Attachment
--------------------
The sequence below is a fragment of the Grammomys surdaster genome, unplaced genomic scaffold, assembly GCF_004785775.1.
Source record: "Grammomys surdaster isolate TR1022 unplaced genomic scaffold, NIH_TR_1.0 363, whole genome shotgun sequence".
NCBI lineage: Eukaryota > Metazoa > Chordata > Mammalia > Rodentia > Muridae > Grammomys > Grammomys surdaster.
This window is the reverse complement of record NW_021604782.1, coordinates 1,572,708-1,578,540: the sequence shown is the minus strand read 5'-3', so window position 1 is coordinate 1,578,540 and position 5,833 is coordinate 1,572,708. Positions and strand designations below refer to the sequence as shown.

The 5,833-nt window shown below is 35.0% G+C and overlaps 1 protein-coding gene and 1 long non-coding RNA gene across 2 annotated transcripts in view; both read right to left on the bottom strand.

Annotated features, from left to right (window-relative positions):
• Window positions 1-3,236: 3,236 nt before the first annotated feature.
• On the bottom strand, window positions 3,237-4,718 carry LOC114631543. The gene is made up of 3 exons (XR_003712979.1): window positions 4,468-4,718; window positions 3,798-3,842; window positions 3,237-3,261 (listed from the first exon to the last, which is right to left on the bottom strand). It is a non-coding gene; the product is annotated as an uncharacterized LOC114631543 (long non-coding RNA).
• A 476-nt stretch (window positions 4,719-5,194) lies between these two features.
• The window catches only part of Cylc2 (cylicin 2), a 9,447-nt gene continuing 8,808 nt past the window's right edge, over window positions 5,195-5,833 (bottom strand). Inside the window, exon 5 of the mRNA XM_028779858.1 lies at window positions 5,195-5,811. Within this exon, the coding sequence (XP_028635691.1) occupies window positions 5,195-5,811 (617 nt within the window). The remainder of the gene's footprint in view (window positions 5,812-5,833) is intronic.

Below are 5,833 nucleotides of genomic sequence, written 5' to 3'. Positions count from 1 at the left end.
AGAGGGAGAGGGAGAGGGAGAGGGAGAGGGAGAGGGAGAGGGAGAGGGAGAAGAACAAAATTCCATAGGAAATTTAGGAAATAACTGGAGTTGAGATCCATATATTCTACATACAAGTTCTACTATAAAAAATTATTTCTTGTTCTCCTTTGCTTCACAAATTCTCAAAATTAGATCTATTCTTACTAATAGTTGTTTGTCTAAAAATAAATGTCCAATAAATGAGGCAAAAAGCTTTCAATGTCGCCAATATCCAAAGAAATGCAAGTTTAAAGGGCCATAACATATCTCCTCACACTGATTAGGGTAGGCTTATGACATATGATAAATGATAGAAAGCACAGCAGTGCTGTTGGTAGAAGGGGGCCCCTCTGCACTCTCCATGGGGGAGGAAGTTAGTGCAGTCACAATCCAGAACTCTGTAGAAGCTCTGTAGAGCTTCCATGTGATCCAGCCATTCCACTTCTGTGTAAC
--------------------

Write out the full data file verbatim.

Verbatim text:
The sequence below is a fragment of the Grammomys surdaster genome, unplaced genomic scaffold, assembly GCF_004785775.1.
Source record: "Grammomys surdaster isolate TR1022 unplaced genomic scaffold, NIH_TR_1.0 363, whole genome shotgun sequence".
NCBI lineage: Eukaryota > Metazoa > Chordata > Mammalia > Rodentia > Muridae > Grammomys > Grammomys surdaster.
This window is the reverse complement of record NW_021604782.1, coordinates 1,572,708-1,578,540: the sequence shown is the minus strand read 5'-3', so window position 1 is coordinate 1,578,540 and position 5,833 is coordinate 1,572,708. Positions and strand designations below refer to the sequence as shown.

The 5,833-nt window shown below is 35.0% G+C and overlaps 1 protein-coding gene and 1 long non-coding RNA gene across 2 annotated transcripts in view; both read right to left on the bottom strand.

Annotated features, from left to right (window-relative positions):
• Window positions 1-3,236: 3,236 nt before the first annotated feature.
• On the bottom strand, window positions 3,237-4,718 carry LOC114631543. The gene is made up of 3 exons (XR_003712979.1): window positions 4,468-4,718; window positions 3,798-3,842; window positions 3,237-3,261 (listed from the first exon to the last, which is right to left on the bottom strand). It is a non-coding gene; the product is annotated as an uncharacterized LOC114631543 (long non-coding RNA).
• A 476-nt stretch (window positions 4,719-5,194) lies between these two features.
• The window catches only part of Cylc2 (cylicin 2), a 9,447-nt gene continuing 8,808 nt past the window's right edge, over window positions 5,195-5,833 (bottom strand). Inside the window, exon 5 of the mRNA XM_028779858.1 lies at window positions 5,195-5,811. Within this exon, the coding sequence (XP_028635691.1) occupies window positions 5,195-5,811 (617 nt within the window). The remainder of the gene's footprint in view (window positions 5,812-5,833) is intronic.

Below are 5,833 nucleotides of genomic sequence, written 5' to 3'. Positions count from 1 at the left end.
AGAGGGAGAGGGAGAGGGAGAGGGAGAGGGAGAGGGAGAGGGAGAGGGAGAAGAACAAAATTCCATAGGAAATTTAGGAAATAACTGGAGTTGAGATCCATATATTCTACATACAAGTTCTACTATAAAAAATTATTTCTTGTTCTCCTTTGCTTCACAAATTCTCAAAATTAGATCTATTCTTACTAATAGTTGTTTGTCTAAAAATAAATGTCCAATAAATGAGGCAAAAAGCTTTCAATGTCGCCAATATCCAAAGAAATGCAAGTTTAAAGGGCCATAACATATCTCCTCACACTGATTAGGGTAGGCTTATGACATATGATAAATGATAGAAAGCACAGCAGTGCTGTTGGTAGAAGGGGGCCCCTCTGCACTCTCCATGGGGGAGGAAGTTAGTGCAGTCACAATCCAGAACTCTGTAGAAGCTCTGTAGAGCTTCCATGTGATCCAGCCATTCCACTTCTGTGTAAC